Since it premiered at Cannes earlier this year, the Safdie brothers' man-on-the-run, darkly comedic thriller Good Time has been hailed as something of a return to classic New York movies, i.e. from before the Giuliani cleanup, when Martin Scorsese was experimenting with cinema on the streets. In this film, Ben Safdie plays mentally challenged Nick Nikas, and Robert Pattinson dons a Queens accent to play Nick's brother Connie Nikas in a kind of mashup of After Hours and Of Mice and Men. Most of the story takes place within a tense 24-hour period, as the characters -- Connie, especially -- race through the borough, interacting with its inhabitants. These people -- an African-born security guard, a Jamaican grandmother, a hospitalized drug dealer -- are shorthand for the "real" New York, and just like in so many other "classic New York movies," the Safdies shine a grimy bare-bulb light on them. But if the real NYC is that diverse, how is it that Mean-Streets cinema is always led by manipulative and violent men?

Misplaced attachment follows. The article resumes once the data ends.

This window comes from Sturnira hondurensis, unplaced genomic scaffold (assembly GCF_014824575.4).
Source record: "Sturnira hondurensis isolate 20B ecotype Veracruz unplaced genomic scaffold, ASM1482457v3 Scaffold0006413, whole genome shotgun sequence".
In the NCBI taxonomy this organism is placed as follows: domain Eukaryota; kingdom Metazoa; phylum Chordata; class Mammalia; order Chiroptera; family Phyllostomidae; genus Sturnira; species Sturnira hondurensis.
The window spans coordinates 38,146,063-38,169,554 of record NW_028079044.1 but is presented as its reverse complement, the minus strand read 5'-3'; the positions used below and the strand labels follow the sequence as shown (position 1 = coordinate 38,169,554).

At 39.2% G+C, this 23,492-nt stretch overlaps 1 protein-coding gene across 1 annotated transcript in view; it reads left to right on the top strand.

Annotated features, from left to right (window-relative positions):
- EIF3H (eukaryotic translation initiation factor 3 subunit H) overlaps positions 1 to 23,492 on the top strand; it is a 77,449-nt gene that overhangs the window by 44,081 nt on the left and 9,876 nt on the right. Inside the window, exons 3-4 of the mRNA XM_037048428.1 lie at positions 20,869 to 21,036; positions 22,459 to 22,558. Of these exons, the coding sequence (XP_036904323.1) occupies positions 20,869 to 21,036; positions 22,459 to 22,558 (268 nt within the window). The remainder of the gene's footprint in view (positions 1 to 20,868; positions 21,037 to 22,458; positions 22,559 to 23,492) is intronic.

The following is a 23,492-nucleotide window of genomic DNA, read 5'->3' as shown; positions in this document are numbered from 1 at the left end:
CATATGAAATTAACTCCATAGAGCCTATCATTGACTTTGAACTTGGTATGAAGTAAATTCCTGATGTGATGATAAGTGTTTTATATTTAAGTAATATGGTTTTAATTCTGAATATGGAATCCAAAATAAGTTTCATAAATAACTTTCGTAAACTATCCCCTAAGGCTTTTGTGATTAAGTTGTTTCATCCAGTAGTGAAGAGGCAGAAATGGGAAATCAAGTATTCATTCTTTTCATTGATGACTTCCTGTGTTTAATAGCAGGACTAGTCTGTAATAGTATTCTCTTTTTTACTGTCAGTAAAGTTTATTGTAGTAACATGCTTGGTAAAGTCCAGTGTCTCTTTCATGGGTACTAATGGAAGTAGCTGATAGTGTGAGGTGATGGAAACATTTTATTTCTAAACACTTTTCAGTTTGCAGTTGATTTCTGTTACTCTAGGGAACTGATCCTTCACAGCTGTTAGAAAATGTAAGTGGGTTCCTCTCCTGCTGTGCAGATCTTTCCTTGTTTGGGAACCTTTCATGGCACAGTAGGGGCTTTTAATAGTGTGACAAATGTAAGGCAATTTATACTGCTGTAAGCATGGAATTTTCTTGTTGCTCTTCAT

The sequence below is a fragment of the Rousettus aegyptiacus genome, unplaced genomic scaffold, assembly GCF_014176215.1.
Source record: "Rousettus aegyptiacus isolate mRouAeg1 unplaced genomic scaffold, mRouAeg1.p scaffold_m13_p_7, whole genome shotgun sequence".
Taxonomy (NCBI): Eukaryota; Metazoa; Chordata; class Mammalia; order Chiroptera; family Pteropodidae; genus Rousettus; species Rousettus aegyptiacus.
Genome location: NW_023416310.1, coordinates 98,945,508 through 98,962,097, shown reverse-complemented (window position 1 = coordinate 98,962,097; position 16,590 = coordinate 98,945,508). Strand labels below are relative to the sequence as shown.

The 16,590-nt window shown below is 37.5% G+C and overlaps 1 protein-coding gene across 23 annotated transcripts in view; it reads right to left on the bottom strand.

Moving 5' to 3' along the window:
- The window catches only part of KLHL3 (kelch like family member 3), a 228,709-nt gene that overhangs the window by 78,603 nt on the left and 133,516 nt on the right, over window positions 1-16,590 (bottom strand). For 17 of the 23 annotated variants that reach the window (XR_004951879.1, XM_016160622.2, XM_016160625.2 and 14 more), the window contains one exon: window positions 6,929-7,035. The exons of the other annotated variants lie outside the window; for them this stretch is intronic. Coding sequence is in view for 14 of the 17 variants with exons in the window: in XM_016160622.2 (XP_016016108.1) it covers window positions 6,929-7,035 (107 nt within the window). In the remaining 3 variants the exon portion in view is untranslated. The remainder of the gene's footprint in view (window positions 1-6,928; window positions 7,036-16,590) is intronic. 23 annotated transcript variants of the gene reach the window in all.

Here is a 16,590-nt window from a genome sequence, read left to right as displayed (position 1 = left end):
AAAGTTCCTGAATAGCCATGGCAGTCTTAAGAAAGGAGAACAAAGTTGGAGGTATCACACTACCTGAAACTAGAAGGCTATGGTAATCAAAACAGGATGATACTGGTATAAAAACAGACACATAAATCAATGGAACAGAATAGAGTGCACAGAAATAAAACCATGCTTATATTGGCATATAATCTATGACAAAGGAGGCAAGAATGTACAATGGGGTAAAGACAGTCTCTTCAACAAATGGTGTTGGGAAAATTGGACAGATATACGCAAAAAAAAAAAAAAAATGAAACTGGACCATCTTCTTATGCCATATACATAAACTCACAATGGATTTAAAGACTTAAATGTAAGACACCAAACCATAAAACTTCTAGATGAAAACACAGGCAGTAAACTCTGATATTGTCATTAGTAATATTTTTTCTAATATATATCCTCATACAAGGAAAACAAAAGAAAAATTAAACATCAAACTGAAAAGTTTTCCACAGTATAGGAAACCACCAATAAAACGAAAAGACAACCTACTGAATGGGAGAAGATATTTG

Pattinson is nearly unrecognizable under a scraggly beard and greasy mop of hair, with the nervous charisma of a street hustler. After a botched bank robbery, Connie gets caught up in a long succession of detours and coincidences on his way to bail his bro out of jail. Whenever he's cornered, Connie's eyes dew up and jitter -- he's like a fight-or-flight Chihuahua in a big-dog park.
The Safdie bros have said that Connie is a good guy because he's often using his brain instead of guns, but the victims of his brainpower are a lot of women and people of color who are portrayed as dumb punch lines and entirely dispensable.